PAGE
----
Was anybody else put off by Maureen Dowd’s New York Times op-ed about Donald Trump, in which she allowed the hideous hotelier to run roughshod over her column space, while labeling him as a “braggart” or “cartoonish,” when a more accurate description would have been “vicious racist”? Does it seem that an attempt at a fun piece about a gutter-level racist is wrong?
Not only is he king of the Birthers, but the hideous hotelier has also said that “laziness is a trait in blacks” and described Mexicans as “rapists.” That’s not someone who should be treated as an amusingly undiplomatic blowhard who sticks his foot into it by boasting about his golf courses or denying Heidi Klum perfect-ten status.
Dowd treated the whole sordid affair as if it was just harmless entertainment, an amusing sideshow (even featuring an extra-fun lightning round!), when Trump’s bigotry and those attracted to it are anything but a laugh. It’s unadulterated ugliness that should be called out by anyone who interviews him. Believing that the campaign is foolishness that will eventually blow away isn’t an excuse for a reporter to abdicate responsibility. In this instance, Dowd failed to be the equal of Megyn Kelly.
From her NYT piece:
The billionaire braggart known for saying unfiltered things is trying to be diplomatic. Sort of.
It has suddenly hit Trump that he’s leading the Republican field in a race where many candidates, including the two joyless presumptive nominees, are sputtering. He’s got the party by the tail — still a punch line but not a joke.
The Wall Street Journal huffed that Trump’s appeal was “attitude, not substance,” and the nascent candidate is still figuring out the pesky little details, like staff and issues, dreaming up his own astringent campaign ads for Instagram on ISIS and China.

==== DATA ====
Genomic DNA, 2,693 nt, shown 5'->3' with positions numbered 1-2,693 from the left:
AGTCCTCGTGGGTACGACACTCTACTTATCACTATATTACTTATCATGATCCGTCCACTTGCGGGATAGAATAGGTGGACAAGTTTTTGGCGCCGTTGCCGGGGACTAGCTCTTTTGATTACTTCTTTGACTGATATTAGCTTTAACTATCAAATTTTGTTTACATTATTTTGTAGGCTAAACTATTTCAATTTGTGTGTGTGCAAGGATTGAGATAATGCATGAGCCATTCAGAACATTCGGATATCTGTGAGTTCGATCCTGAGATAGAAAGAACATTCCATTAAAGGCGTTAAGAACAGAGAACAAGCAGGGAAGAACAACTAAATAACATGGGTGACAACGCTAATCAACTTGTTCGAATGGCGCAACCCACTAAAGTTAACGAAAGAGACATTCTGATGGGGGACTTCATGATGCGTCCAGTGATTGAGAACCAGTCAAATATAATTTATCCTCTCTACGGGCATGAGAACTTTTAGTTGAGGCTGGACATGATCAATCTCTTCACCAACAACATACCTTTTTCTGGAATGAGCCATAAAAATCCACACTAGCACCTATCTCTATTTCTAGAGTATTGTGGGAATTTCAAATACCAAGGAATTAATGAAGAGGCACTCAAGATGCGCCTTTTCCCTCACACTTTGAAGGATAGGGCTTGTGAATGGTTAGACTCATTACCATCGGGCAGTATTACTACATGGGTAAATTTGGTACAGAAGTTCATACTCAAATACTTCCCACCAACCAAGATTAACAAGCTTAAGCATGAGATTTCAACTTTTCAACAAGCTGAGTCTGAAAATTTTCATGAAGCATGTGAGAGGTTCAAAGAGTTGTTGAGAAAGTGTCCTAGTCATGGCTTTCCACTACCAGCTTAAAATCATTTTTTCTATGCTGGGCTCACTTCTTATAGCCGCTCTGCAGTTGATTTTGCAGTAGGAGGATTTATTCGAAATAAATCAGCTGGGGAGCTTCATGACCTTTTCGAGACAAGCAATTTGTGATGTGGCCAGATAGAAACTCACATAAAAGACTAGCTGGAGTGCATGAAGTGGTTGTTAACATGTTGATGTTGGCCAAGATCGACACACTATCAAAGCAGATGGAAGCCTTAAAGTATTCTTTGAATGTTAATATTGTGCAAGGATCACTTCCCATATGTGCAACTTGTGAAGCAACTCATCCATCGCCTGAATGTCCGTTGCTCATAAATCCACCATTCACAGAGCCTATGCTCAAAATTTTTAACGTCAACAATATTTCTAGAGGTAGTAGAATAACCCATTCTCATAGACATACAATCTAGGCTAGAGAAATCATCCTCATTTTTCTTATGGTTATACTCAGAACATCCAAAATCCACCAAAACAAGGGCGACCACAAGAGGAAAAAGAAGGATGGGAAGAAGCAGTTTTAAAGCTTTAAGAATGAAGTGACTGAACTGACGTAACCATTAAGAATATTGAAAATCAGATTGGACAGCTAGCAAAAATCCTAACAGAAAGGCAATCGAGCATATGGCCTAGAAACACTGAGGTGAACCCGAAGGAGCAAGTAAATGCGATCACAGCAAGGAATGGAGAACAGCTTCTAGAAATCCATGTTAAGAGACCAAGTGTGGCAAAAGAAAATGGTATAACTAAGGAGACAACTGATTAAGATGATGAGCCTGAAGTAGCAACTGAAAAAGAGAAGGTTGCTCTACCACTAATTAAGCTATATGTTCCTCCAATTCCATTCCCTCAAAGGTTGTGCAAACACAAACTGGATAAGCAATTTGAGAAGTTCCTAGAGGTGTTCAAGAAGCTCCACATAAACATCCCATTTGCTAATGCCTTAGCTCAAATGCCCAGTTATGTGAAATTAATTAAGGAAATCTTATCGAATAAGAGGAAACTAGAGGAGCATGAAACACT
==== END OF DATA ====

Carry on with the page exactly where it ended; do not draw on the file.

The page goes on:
The other candidates, he says, “have pollsters; they pay these guys $200,000 a month to tell them, ‘Don’t say this, don’t say that, you use the wrong word, you shouldn’t put a comma here.’ I don’t want any of that. I have a nice staff, but no one tells me what to say. I go by my heart. The combination of heart and brain. When Hillary gets up there she reads and then goes away for three days.”
As he headed off this weekend to see the butter cow in Iowa — “Iowa is very clean. It’s not like a lot of places where you and I would go, like New York City” — Trump is puzzling over a conundrum: How does he curb the merciless heckler side of himself, the side that has won over voters who think he’s a refreshing truth teller, so that he can seem refined enough to win over voters who think he’s crude and cartoonish?
How does he tone it down when he’s proud of his outrageous persona, his fiery wee-hours Twitter arrows and campaign “gusto,” and gratified by the way he can survive dissing John McCain and rating Heidi Klum when that would be a death knell for someone like Scott Walker?
“Sometimes I do go a little bit far,” he allowed, adding, after a moment: “Heidi Klum. Sadly, she’s no longer a 10.”•